“Mrs. Parenteau leaves camp at a rate of 13 mph with fresh legs in the morning. She stops for second breakfast at The Greatful Bread for 15 minutes. She gets back on her bike and rides up a big hill, down it and then stops for lunch. She then leisurely rides into camp at a rate of 10 mph.”
The question would match to a graph that increased my distance over time, but with speeds that relate to the story and flat lines where I’m stopped for lunch. Other real life word problems I started thinking about was solving a system of equations where my friend and I travel at different speeds and I might need a head start in order for us to meet for lunch together. All and all, I didn’t realize there was so much math involved, but I am so excited to bring it to my students this year!
I vividly remember a startling math moment. Our total mileage for the day was 72 miles. I had been riding for several hours and watching the mile markers decrease as we approached our destination. I think the last marker I had seen was something about 40ish miles left to our camp destination. Then, the next marker said 63. I thought to myself, HOW in the world, did I end up going backwards?! Then it dawned on me. I had crossed the Canadian Boarder and things were now in km! From there on out, I was trying to come up with the best way to mentally convert between km and miles.
In addition to the math connections, my project had another purpose – to be an example for my students to step out of their comfort zones, embrace challenge and struggle productively. I had never camped before this fellowship and my longest bike ride was 150 miles in two days. Yet, on this fellowship I camped for three weeks, including a couple days of rustic camping, without flushing toilets or access to a shower. I adapted to a new pace, literally traveling through life slower than one is used to in a car. From the seat of my bike, the mountains, glaciers and lakes took my breath away; majestic and beautiful – like nothing I had ever seen. I truly think you take it all in better from your bike than a car.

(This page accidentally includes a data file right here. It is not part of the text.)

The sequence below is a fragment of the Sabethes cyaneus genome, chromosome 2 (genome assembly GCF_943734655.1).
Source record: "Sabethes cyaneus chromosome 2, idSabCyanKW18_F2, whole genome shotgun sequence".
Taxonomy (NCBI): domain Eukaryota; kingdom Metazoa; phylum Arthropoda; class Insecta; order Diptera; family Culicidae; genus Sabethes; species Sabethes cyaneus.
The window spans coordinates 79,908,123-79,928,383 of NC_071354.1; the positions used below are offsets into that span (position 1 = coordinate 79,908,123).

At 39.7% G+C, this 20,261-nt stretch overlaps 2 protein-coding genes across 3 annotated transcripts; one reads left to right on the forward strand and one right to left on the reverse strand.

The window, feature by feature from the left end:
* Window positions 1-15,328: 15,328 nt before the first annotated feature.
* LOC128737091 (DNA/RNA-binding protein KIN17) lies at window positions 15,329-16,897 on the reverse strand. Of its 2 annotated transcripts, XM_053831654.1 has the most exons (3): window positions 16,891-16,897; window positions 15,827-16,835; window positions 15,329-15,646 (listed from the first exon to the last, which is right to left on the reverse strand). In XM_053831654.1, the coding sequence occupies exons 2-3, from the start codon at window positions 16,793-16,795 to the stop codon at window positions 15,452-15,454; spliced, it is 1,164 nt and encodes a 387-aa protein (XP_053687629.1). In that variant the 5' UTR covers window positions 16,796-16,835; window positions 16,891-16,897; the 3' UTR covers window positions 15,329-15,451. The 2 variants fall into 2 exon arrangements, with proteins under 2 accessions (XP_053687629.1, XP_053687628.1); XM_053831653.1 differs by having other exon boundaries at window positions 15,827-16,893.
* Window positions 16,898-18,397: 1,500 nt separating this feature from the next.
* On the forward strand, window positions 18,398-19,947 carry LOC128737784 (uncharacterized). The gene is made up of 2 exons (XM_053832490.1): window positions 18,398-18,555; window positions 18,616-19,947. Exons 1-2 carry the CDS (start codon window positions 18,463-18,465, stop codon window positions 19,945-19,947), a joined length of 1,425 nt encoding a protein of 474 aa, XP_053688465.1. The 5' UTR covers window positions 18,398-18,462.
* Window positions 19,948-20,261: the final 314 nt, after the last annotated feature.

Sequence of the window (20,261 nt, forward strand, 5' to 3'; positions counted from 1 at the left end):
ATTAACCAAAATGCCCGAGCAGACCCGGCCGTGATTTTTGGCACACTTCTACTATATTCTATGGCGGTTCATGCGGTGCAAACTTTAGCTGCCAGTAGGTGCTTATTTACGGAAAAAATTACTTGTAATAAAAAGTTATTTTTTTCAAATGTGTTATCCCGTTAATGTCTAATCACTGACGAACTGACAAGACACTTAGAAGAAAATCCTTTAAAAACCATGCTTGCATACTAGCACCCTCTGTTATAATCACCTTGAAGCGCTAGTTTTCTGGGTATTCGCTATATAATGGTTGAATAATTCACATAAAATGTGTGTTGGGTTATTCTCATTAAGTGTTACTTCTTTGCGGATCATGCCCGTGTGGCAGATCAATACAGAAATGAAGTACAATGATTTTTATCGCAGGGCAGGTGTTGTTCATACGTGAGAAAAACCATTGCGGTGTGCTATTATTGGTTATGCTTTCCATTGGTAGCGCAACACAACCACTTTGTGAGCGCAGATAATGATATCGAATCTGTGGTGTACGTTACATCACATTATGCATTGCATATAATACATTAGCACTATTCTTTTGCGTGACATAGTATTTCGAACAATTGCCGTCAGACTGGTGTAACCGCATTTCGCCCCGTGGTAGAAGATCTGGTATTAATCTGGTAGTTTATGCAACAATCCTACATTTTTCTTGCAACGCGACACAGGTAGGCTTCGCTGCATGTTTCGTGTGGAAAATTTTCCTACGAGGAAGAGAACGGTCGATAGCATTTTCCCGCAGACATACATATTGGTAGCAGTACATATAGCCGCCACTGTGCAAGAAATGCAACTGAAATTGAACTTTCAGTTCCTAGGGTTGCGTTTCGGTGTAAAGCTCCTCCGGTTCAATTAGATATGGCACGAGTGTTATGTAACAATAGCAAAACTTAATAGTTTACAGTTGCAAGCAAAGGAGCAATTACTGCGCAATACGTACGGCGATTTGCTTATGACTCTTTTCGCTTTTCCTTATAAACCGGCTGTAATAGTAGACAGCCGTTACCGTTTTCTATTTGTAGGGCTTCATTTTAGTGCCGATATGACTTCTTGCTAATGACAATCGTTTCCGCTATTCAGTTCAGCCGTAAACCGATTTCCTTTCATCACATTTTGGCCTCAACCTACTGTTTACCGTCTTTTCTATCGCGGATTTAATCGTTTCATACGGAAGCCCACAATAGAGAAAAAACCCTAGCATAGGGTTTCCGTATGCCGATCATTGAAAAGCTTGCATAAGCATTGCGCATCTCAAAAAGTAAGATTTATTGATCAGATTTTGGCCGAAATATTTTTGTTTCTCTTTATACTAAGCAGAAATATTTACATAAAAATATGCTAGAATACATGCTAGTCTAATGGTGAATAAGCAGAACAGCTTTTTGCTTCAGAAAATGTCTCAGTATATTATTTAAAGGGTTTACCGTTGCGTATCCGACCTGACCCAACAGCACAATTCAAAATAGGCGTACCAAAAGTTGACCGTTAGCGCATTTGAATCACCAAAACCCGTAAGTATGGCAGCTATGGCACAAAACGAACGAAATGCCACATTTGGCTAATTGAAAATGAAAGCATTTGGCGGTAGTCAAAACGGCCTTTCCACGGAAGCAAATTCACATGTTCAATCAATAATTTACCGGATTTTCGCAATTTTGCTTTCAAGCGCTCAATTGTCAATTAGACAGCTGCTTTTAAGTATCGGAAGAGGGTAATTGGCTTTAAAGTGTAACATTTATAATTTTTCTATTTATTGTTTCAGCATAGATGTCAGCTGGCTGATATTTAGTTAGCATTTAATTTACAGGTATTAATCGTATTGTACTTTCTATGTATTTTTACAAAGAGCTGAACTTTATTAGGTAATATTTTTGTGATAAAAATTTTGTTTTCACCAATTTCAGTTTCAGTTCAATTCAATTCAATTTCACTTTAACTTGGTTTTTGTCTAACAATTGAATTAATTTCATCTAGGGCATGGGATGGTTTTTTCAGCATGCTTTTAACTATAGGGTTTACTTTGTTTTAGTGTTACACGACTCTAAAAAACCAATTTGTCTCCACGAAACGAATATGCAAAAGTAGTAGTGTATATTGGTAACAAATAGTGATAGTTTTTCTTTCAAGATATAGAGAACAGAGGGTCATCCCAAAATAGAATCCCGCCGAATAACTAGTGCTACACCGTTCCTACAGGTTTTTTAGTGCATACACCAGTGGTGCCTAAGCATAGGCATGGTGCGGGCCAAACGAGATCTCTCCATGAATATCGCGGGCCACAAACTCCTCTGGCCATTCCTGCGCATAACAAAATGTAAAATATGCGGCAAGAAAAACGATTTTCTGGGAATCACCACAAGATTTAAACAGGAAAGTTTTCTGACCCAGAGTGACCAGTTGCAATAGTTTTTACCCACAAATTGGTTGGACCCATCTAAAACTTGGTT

My sense of accomplishment pedaling into the Columbia Icefields on our second-to-last day was all the more overwhelming having persevered through prior “valleys.” Many times (such as when walking would have been faster than biking) my self talk sounded like: “You just have to go a little bit further. Just keep pedaling. t doesn’t matter how fast you go, each pedal is progress in the right direction. I can do this!” This is the same self talk I want my students to have in and out of the classroom.
Recently, growth mindset has become a buzz word in education. I started this year teaching my students about growth mindset, doing activities to see what they would do if they knew the wouldn’t fail, setting goals, looking at brain development studies and seeing the benefits of making mistakes and learning from them. Yes, this mindset – and my fellowship – totally apply to the math classroom, and also to extracurricular activities and life in general. I believe that by cycling 800 miles in three weeks on a fellowship I designed and pursued, I set an example that encourages my students to take risks. It’s in that stretch zone that we start to grow.
Alyson is a middle school mathematics teacher in New London, CT. She is part of the innovative Teach to One team, where students receive an individualized, multi-modality math education. Alyson believes in creating experiential learning opportunities for her students, including field trips, conferences, after school activities and community partnerships.